Most drunk driving cases revolve around alcohol testing results. However, the past has proven that the testing can be flawed, such as with the Intoxilyzer 5000.
The problem with the Intoxilyzer 5000 was with the source code. At one time, it was the primary method to detect alcohol on a person’s breath. It was later found that there was something wrong with the internal computer code that the device relied on. This has resulted in law enforcement moving away from using the Intoxilyzer 5000, but this has left quite a few DWI cases in limbo. Now law enforcement is especially reliant on the alternative alcohol testing methods, such as urine testing and blood testing. Even these methods have failed to withstand scientific scrutiny.
Urine Testing Issues
Source code and software issues have plagued the Intoxilyzer for years. Minneapolis DWI defense attorneys and criminal defense lawyers all around the state have challenged the use of the device because the results were not always accurate. When it was requested, the Intoxilyzer 5000 manufacturer would not release the source code so it could be analyzed. This led to even more confusion in the matter. After years of legal fights, a Minnesota judge ruled that the device gave an accurate numerical representation of the alcohol in someone’s blood through breath testing. The ruling was then appealed through the Minnesota Supreme Court.
Breath testing is still being used to test blood alcohol concentration, but law enforcement now rely on testing devices, such as the Datamaster. This is a device from a new manufacturer. Urine testing has also become more popular due to the fact source codes can be challenged. Still, urine testing for DWI in Minnesota is not always accurate.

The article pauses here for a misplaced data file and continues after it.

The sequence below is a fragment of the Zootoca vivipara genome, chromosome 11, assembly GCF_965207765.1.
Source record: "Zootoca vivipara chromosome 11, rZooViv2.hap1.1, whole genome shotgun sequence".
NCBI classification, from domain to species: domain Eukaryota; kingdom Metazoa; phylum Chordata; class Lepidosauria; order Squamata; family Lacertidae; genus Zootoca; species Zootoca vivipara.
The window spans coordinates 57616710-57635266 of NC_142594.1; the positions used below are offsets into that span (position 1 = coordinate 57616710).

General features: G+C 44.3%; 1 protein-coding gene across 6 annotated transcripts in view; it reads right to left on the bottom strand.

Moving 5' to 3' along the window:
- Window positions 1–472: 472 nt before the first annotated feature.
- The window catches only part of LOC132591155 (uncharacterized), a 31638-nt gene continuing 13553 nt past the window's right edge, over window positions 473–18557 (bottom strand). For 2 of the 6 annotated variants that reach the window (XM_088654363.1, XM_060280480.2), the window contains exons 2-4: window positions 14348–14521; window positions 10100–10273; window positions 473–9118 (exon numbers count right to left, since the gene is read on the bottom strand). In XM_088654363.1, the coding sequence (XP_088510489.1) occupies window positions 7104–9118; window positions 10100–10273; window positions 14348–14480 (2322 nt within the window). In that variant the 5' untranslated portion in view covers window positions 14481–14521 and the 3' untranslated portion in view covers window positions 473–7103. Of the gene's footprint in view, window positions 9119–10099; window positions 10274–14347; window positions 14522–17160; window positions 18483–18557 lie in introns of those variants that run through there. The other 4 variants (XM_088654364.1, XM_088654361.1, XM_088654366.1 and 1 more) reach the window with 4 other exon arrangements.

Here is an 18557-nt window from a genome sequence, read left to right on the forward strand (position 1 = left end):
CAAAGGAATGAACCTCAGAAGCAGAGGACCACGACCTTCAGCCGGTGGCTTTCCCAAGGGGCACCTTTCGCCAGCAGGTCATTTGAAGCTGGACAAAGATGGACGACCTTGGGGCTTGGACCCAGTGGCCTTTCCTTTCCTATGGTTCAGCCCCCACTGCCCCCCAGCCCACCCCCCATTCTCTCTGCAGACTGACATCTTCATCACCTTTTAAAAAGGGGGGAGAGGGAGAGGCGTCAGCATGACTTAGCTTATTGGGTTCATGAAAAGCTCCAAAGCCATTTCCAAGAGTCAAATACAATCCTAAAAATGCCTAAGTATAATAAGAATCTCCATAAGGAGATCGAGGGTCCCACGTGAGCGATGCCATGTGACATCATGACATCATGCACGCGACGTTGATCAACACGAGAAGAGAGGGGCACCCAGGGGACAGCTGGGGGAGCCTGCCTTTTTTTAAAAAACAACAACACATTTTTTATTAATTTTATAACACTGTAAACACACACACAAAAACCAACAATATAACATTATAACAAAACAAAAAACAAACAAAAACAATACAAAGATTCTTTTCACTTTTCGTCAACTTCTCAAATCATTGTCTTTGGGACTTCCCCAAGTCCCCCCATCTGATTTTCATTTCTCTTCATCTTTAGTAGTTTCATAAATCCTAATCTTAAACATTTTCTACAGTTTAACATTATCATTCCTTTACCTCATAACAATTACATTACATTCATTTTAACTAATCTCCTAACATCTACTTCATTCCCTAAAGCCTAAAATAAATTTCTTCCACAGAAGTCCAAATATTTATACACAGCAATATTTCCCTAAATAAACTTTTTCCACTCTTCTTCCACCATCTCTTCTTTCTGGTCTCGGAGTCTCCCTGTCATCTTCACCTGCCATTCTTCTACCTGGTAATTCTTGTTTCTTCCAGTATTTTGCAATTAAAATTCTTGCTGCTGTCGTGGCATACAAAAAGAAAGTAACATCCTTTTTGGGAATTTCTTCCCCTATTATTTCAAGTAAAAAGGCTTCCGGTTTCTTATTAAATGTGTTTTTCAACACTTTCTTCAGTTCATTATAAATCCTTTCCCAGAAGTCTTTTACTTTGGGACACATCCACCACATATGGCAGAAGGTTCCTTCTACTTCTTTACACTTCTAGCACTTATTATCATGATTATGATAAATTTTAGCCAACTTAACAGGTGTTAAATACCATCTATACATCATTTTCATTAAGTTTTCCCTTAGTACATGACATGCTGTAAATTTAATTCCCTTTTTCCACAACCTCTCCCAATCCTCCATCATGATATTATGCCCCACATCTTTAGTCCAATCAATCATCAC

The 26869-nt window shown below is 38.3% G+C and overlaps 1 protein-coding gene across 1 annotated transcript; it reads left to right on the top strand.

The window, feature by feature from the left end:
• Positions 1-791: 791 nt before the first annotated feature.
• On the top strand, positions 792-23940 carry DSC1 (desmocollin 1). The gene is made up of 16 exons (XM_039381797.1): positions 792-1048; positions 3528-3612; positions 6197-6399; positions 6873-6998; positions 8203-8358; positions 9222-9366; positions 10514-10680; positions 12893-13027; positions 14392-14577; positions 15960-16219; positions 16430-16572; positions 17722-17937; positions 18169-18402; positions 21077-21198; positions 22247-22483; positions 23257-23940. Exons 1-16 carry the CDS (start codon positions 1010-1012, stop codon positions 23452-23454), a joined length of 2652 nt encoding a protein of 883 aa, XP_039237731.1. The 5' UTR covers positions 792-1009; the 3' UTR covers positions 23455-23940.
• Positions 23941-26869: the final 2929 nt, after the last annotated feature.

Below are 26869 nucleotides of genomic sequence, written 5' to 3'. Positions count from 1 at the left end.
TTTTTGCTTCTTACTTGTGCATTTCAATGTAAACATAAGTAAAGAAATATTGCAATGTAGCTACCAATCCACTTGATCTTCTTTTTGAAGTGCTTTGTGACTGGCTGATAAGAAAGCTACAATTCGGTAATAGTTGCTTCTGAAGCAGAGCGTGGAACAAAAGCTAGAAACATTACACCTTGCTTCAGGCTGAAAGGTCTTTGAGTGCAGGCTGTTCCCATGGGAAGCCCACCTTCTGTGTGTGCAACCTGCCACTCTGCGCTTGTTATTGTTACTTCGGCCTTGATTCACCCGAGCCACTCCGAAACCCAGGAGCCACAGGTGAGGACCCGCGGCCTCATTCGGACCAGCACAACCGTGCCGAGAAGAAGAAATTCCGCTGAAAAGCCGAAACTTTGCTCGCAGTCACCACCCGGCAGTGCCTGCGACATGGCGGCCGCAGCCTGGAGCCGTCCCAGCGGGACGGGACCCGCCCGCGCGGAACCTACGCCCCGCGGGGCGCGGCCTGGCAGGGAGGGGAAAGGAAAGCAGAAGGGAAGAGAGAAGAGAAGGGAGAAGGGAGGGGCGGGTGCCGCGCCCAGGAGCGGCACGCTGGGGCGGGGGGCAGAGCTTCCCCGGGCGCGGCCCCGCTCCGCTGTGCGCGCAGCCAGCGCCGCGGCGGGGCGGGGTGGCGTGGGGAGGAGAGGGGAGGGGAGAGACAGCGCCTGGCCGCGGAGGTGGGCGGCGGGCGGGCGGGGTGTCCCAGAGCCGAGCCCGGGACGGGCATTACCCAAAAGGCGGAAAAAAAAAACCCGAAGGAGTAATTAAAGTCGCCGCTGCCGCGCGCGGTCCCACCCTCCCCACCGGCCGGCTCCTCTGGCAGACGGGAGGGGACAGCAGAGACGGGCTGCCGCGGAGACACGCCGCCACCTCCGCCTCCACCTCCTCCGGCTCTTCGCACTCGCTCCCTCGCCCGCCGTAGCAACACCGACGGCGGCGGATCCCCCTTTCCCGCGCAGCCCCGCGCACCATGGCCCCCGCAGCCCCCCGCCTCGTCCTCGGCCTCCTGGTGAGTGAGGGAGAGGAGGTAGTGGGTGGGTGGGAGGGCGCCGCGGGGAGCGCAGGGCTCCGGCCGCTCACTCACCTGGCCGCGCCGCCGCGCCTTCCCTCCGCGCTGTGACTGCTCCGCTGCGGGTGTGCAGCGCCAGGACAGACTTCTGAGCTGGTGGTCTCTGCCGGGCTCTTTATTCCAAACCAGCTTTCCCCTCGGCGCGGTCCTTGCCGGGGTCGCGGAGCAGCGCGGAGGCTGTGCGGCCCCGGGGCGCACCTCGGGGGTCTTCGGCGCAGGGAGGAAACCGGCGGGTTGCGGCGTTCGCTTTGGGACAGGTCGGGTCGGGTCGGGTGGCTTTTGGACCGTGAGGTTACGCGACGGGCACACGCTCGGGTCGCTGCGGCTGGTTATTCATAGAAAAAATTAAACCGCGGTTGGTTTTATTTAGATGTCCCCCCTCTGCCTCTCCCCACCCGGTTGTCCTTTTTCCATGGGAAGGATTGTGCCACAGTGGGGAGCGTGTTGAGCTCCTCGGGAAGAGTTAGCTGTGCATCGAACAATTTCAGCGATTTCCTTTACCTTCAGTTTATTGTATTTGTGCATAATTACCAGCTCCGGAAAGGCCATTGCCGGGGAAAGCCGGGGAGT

The reason why urine testing is not always accurate is because alcohol is deposited in the bladder as the body processes it. This is so the alcohol can be discharged as waste. The alcohol sits in the bladder until it is released. The blood alcohol concentration in your blood can drop, but it is still being held in your bladder, especially if you haven’t urinated for a while. This fact will make the alcohol content in the urine look higher than what it is in the blood. The first urine sample tends to be used in Minnesota by law enforcement rather than subsequent urine samples.
Challenging DWI Test Results
You don’t have to let faulty DWI chemical testing results cause you legal issues. If you have been pulled over for drunk driving, your attorney will be able to evaluate what happened during the arrest process and help you get the best possible result. Sometimes the results can be challenged to the point the charges are dismissed. Other times, the results can be challenged to the point that the charges are dismissed, which can reduce the penalties. With so many issues surrounding alcohol testing in Minnesota, there are many strategies that criminal defense attorneys are able to use to help clients move forward.